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Author Topic:   What's the problem with teaching ID?
mark24
Member (Idle past 3532 days)
Posts: 3857
From: UK
Joined: 12-01-2001


Message 3 of 337 (291085)
02-28-2006 7:42 PM
Reply to: Message 1 by JustinC
02-28-2006 6:59 PM


JustinC,

Teaching ID in a science class would be teaching religion in a science class.

Either life had a natural origin or it doesn't, ie. therefore God/s. Since ID essentially tries to rule out #1, it implicitly requires that life (& a lot more besides) was created by divine intervention.

The ID movement tries very hard to distance itself from mentioning god, even going so far as to say, "we don't know what the designer is". Regardless, it is implicit that ID must invoke the supernatural at some stage.

Mark

This message has been edited by mark24, 02-28-2006 07:42 PM


There are 10 kinds of people in this world; those that understand binary, & those that don't

This message is a reply to:
 Message 1 by JustinC, posted 02-28-2006 6:59 PM JustinC has not yet responded

Replies to this message:
 Message 38 by pbee, posted 09-26-2007 12:25 PM mark24 has responded
 Message 226 by Genomicus, posted 06-06-2012 7:22 PM mark24 has not yet responded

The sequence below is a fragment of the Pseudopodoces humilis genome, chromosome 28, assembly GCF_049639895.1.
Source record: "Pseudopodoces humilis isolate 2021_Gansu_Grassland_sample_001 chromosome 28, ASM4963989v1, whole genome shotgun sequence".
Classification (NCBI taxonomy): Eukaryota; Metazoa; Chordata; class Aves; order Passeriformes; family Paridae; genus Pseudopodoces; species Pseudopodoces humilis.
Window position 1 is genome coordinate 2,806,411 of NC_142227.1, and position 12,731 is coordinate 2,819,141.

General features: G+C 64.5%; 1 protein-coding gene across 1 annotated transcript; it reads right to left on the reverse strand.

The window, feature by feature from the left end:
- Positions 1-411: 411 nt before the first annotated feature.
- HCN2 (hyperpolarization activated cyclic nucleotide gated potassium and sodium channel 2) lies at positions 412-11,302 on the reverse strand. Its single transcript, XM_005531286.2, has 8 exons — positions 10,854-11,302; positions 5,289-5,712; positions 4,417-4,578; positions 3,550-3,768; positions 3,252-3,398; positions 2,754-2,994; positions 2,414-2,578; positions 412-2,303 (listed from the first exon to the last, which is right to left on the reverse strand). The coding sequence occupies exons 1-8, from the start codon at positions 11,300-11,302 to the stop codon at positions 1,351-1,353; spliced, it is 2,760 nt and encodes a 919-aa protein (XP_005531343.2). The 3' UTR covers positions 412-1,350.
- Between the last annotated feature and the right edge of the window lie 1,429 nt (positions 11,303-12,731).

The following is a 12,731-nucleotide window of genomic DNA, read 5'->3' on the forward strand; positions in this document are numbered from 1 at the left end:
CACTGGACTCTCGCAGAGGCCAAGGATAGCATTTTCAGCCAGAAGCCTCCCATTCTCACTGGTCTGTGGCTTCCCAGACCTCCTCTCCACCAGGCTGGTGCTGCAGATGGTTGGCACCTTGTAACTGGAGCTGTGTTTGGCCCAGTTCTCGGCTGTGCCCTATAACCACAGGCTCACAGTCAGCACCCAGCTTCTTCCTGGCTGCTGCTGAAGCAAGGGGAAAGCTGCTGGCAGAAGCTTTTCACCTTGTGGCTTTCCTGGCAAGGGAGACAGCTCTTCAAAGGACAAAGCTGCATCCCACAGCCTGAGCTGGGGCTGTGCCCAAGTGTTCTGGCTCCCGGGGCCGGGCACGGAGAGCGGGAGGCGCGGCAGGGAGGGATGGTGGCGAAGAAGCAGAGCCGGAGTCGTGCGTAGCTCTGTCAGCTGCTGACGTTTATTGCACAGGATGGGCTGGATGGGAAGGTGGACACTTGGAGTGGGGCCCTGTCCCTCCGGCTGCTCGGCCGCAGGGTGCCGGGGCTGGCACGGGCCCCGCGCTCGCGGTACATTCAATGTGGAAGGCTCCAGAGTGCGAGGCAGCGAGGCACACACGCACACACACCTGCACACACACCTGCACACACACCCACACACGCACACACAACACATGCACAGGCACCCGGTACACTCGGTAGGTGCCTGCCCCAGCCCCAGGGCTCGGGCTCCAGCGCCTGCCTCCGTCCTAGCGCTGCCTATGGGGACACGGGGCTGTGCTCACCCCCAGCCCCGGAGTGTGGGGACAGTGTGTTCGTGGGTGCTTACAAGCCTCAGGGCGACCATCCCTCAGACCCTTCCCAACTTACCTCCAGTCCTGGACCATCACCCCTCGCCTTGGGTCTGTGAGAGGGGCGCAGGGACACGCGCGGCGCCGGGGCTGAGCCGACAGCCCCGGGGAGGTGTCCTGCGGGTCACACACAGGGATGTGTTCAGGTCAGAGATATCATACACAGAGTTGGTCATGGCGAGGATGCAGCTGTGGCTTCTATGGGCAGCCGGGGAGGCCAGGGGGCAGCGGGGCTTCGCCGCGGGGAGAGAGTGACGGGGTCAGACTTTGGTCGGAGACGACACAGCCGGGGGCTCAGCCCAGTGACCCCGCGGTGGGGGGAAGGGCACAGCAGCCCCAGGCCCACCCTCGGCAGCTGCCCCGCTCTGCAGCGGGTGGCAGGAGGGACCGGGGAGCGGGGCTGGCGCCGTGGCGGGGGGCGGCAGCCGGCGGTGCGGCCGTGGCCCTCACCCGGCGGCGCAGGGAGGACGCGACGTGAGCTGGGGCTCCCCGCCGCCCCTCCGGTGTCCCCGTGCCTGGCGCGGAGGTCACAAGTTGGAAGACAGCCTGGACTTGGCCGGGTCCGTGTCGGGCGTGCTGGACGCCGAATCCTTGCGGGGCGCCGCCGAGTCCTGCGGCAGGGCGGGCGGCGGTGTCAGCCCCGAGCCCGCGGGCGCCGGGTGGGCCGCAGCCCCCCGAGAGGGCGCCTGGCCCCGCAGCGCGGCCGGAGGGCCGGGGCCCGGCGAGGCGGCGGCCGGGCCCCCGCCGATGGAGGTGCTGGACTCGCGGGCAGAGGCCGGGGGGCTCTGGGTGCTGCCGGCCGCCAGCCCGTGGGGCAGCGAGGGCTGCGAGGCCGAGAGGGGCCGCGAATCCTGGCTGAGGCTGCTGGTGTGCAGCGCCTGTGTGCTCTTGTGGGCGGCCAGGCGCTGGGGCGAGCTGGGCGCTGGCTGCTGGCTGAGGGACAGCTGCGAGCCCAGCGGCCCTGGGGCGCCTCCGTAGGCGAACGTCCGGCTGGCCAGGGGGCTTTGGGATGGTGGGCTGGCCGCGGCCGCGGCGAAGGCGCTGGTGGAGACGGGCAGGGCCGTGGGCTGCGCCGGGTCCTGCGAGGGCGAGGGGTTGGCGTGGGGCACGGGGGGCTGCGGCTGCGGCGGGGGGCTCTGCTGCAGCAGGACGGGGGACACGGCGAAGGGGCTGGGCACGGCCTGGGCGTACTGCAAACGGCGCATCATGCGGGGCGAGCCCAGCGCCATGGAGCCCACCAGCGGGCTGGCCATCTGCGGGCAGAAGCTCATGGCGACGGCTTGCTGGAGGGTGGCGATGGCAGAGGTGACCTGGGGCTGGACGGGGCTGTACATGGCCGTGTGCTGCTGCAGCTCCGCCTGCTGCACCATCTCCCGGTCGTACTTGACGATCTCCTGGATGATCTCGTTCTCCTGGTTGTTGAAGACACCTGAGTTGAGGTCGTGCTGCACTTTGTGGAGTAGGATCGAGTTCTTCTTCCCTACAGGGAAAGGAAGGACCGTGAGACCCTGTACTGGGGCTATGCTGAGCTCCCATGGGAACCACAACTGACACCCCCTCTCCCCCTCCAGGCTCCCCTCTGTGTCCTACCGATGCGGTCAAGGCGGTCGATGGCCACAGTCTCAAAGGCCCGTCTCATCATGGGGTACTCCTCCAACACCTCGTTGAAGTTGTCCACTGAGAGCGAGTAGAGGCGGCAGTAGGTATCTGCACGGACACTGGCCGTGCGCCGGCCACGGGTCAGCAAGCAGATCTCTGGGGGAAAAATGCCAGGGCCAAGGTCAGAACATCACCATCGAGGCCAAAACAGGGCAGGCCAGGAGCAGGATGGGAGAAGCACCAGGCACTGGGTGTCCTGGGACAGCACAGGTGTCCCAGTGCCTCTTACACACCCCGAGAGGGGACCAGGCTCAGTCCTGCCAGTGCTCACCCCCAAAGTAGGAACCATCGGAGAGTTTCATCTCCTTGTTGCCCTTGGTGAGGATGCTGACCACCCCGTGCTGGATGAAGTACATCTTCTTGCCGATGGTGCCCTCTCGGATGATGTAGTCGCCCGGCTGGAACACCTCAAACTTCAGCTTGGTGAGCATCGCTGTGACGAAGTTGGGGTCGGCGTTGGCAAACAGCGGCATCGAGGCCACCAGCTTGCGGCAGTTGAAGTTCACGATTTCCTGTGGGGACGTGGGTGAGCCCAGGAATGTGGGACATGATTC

mark24
Member (Idle past 3532 days)
Posts: 3857
From: UK
Joined: 12-01-2001


Message 82 of 337 (424458)
09-27-2007 3:34 AM
Reply to: Message 38 by pbee
09-26-2007 12:25 PM


pbee,

Wrong, teaching that life originated as the result of a higher power has nothing to do with religion.

Of course it does, either life appeared naturally in the universe or it required a supernatural agent. Belief in a creating supernatural agent is religion.

mark writes:

Either life had a natural origin or it doesn't, ie. therefore God/s. Since ID essentially tries to rule out #1, it implicitly requires that life (& a lot more besides) was created by divine intervention.

pbee writes:

circular argument. God/Creation has no bearing on natural /unnatural laws. Such arguments are nothing more than literary implications people employ to satisfy beliefs.

A circular argument is an argument that requires acceptance of conclusions before the premise was accepted. ie. It isn't a circular argument.

In all other ways what you wrote was meaningless to my statement.

Again, more word play. Supernatural ranks up with magic and hocus-pocus.

That's right. That's what ID ultimately is, something synonymous with religion.

I say again, ultimately, life had a natural origin or a supernatural one. By supernatural we mean "outside this universe". ID attempts to rule out the former, therefore ID espouses supernatural origins.

Mark


There are 10 kinds of people in this world; those that understand binary, & those that don't

This message is a reply to:
 Message 38 by pbee, posted 09-26-2007 12:25 PM pbee has not yet responded

  
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